BEST SCENE Jeff Spicoli (Penn, above) dreams that he is the world surfing champion. In the frighteningly fake blue-screen sequence, Spicoli works the beach, flanked by bodacious bikini babes and a microphone-wielding sportscaster (real-life newsman Stu Nahan, who played similar roles in all four ”Rocky” sequels), trashing his competition and indulging a fleeting Rolling Stones fantasy.

QUOTABLE QUOTE ”[Surfing] is like saying to a wave, ‘Hey dude, let’s party!”’

WHY WE DIG IT Writer Cameron Crowe’s ear for early-’80s teen lingo is pitch perfect. Plus, it’s nice to remember a time when Penn embraced his inner dude.

 
(1979)

BIG KAHUNAS Marlon Brando, Robert Duvall, Martin Sheen

THE STORY In Francis Ford Coppola’s Vietnam morality play, Capt. Benjamin L. Willard (Sheen) skulks through the jungle on a mission to assassinate a rogue Green Beret (Brando).

BEST SCENE Along the way, Willard hitches a ride with Lt. Colonel William ”Bill” Kilgore (Duvall), whose passion for warfare is matched only by his passionate quest for the perfect wave. As his squad lays waste to a Vietcong encampment, he commands two of his charges to surf the swells created by the advancing armada. The audacious sequence (the men, on surfboards, dodging falling shells) puts into relief the insanity of war.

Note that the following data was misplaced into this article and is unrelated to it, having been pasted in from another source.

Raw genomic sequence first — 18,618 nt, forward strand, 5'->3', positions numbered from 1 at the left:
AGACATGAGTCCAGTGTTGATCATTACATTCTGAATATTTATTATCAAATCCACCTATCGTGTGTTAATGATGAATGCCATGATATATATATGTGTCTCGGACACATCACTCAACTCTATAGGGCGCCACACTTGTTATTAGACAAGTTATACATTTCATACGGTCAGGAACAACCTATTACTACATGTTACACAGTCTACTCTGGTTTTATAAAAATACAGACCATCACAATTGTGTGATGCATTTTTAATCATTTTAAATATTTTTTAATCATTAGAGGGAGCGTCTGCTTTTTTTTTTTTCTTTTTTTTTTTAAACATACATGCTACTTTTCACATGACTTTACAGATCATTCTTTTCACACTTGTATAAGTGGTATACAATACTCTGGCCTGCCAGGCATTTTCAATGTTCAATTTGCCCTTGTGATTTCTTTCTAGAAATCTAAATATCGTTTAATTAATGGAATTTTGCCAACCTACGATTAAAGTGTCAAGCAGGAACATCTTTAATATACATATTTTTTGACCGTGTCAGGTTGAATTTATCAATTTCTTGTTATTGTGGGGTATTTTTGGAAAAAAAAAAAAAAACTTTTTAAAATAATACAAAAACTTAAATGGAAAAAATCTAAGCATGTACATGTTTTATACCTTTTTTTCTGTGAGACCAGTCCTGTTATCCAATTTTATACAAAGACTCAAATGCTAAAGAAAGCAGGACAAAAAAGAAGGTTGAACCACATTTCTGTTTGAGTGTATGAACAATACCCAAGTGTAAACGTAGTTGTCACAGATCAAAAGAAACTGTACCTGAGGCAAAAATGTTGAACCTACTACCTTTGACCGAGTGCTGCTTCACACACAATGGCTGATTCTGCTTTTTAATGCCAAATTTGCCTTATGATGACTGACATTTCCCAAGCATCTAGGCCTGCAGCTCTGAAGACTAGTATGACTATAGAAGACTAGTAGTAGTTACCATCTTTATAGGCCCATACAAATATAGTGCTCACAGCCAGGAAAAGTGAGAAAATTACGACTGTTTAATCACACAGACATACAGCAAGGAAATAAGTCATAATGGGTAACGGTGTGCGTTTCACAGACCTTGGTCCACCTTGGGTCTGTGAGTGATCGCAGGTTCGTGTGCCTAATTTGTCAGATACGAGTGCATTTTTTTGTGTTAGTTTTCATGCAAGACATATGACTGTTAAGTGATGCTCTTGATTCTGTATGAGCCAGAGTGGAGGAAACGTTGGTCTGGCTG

QUOTABLE QUOTE ”What does he know about surfing? He’s from NEW JERSEY.”

WHY WE DIG IT Duvall’s bloodthirsty Kahuna Kilgore puts the ”ire” in ”quagmire.”

 
(2000)

BIG KAHUNAS ”Six Feet Under”’s Lauren Ambrose, ”Buffy the Vampire Slayer”’s Nicholas Brendon

THE STORY Based on Charles Busch’s long-running stage play, this wicked parody splices the apple-pie innocence of ”Gidget” with the blood and guts of a ’70s slasher flick.

BEST SCENE Goody two shoes Florence (Ambrose, above with Thomas Gibson) negotiates the salty seas of double identities and less-than-subtle double entendres (lots of wiener jokes) to become Chicklet, the gang’s first girl surfer. When her beach buds enrage her, Chicklet goes psycho, unveiling tough-talking alter egos, the funniest of which is a jive-talkin’ supermarket checkout grrrrl named Tylene (”I grease up the cake pan and heat up the oven and let the batter riiiiiiiiise”).

FAR-OUT CAMEOS It’s like a roll call for TV stars on hiatus: Thomas Gibson (”Dharma & Greg”)? Here! ”90210”’s Kathleen Robertson? Present! Beth Broderick (”Sabrina the Teenage Witch”)? Yes, ma’am!

WHY WE DIG IT Ambrose does goofy as well as she does sullen on ”Six Feet Under.” Plus, let’s face it, there’s nothing better than a good wiener joke.

 
(2002)

BIG KAHUNAS Kate Bosworth, Michelle Rodriguez, Sanoe Lake

THE STORY Based on ”Surf Girls of Maui,” an Outside magazine article by Susan Orlean (”The Orchid Thief”), the aptly named ”Crush” follows three hotel chambermaids who use their days off to tame the vicious swells of the islands — and the not-as-vicious men who pursue them.

THE SCENE Anne Marie (Bosworth, above) realizes her dream when she enters the Rip Masters surf competition. In a cheeky nod to new-millennium commercialism, she wears a Billabong T-shirt in an attempt to attract a lucrative endorsement deal with the surf-gear manufacturer. Will she get the gold or the green? Or both? Heavy, man.